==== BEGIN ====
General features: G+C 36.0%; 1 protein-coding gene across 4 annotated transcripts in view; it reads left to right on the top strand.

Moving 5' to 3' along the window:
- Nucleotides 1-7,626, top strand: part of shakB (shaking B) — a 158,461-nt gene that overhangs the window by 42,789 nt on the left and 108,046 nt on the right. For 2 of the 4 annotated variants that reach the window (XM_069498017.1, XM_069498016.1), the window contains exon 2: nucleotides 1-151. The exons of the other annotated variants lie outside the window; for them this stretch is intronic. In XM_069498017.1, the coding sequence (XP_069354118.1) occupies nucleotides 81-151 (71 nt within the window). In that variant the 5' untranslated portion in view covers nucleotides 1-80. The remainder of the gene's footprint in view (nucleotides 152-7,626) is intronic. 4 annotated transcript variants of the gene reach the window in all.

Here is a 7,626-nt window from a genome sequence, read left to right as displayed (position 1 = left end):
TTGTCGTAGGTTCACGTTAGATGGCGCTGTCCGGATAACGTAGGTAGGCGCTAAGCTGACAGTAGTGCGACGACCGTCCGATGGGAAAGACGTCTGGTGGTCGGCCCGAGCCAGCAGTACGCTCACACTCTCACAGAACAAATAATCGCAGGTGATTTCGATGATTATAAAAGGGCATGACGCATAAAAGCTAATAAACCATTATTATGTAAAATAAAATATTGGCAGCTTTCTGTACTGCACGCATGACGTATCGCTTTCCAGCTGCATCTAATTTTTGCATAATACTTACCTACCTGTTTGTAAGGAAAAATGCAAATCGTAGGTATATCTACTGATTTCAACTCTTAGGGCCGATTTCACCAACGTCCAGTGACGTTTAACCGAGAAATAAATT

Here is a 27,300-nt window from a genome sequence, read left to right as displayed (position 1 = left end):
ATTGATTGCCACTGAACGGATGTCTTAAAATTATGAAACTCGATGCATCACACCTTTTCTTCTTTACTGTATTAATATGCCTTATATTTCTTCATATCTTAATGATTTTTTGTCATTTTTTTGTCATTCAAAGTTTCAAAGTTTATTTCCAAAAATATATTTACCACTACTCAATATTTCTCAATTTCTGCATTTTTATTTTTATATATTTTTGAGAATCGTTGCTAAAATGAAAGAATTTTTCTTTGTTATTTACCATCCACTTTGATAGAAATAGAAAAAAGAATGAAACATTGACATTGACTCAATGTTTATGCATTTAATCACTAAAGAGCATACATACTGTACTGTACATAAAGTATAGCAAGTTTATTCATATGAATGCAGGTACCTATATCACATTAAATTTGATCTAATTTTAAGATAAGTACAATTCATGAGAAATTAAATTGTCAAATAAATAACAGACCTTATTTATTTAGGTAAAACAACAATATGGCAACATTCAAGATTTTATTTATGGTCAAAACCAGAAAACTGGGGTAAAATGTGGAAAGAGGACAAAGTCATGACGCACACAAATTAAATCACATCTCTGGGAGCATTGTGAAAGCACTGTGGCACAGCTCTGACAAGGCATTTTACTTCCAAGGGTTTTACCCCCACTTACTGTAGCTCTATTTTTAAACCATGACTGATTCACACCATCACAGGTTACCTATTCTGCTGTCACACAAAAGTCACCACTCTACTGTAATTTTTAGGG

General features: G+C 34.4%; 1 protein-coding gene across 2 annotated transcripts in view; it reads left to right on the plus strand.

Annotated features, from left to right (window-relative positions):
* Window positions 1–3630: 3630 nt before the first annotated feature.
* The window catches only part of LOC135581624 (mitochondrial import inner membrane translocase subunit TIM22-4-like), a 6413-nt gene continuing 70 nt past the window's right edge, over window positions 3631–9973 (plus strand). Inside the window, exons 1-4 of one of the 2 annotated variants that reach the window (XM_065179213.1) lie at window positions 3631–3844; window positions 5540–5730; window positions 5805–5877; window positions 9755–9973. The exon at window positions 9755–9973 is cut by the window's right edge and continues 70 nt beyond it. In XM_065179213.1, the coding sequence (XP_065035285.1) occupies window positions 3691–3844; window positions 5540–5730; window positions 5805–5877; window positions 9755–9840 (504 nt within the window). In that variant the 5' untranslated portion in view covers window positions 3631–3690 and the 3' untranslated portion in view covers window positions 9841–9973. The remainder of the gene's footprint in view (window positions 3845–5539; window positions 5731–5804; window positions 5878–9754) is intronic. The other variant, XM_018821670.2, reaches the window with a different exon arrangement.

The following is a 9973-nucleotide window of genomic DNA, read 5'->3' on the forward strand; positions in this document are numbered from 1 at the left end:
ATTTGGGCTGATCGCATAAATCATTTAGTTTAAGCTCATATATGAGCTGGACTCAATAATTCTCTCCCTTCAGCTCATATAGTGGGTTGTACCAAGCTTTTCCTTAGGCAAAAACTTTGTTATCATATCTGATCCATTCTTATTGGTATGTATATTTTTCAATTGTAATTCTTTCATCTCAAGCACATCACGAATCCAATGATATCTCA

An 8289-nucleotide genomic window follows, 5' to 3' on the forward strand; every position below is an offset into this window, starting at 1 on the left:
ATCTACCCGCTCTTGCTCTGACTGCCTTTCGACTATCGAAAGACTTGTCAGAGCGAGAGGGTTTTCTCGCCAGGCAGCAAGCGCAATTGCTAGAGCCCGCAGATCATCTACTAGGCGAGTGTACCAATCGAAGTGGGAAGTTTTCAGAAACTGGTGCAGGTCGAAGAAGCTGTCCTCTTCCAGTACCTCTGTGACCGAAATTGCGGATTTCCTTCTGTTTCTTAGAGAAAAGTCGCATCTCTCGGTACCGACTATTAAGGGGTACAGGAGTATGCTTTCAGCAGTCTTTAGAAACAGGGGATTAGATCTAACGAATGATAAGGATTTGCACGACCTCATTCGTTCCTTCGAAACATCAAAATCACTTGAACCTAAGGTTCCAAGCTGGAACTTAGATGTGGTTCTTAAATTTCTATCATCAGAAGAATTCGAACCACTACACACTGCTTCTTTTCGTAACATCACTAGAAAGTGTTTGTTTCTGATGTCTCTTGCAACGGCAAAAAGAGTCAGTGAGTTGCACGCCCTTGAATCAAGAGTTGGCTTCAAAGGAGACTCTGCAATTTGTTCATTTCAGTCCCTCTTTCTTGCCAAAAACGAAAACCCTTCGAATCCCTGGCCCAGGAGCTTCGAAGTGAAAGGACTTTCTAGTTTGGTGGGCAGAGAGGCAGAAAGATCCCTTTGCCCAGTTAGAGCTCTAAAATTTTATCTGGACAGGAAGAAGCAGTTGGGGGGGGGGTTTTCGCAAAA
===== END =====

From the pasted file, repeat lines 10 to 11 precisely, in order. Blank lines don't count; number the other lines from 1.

* Window positions 1–3630: 3630 nt before the first annotated feature.
* The window catches only part of LOC135581624 (mitochondrial import inner membrane translocase subunit TIM22-4-like), a 6413-nt gene continuing 70 nt past the window's right edge, over window positions 3631–9973 (plus strand). Inside the window, exons 1-4 of one of the 2 annotated variants that reach the window (XM_065179213.1) lie at window positions 3631–3844; window positions 5540–5730; window positions 5805–5877; window positions 9755–9973. The exon at window positions 9755–9973 is cut by the window's right edge and continues 70 nt beyond it. In XM_065179213.1, the coding sequence (XP_065035285.1) occupies window positions 3691–3844; window positions 5540–5730; window positions 5805–5877; window positions 9755–9840 (504 nt within the window). In that variant the 5' untranslated portion in view covers window positions 3631–3690 and the 3' untranslated portion in view covers window positions 9841–9973. The remainder of the gene's footprint in view (window positions 3845–5539; window positions 5731–5804; window positions 5878–9754) is intronic. The other variant, XM_018821670.2, reaches the window with a different exon arrangement.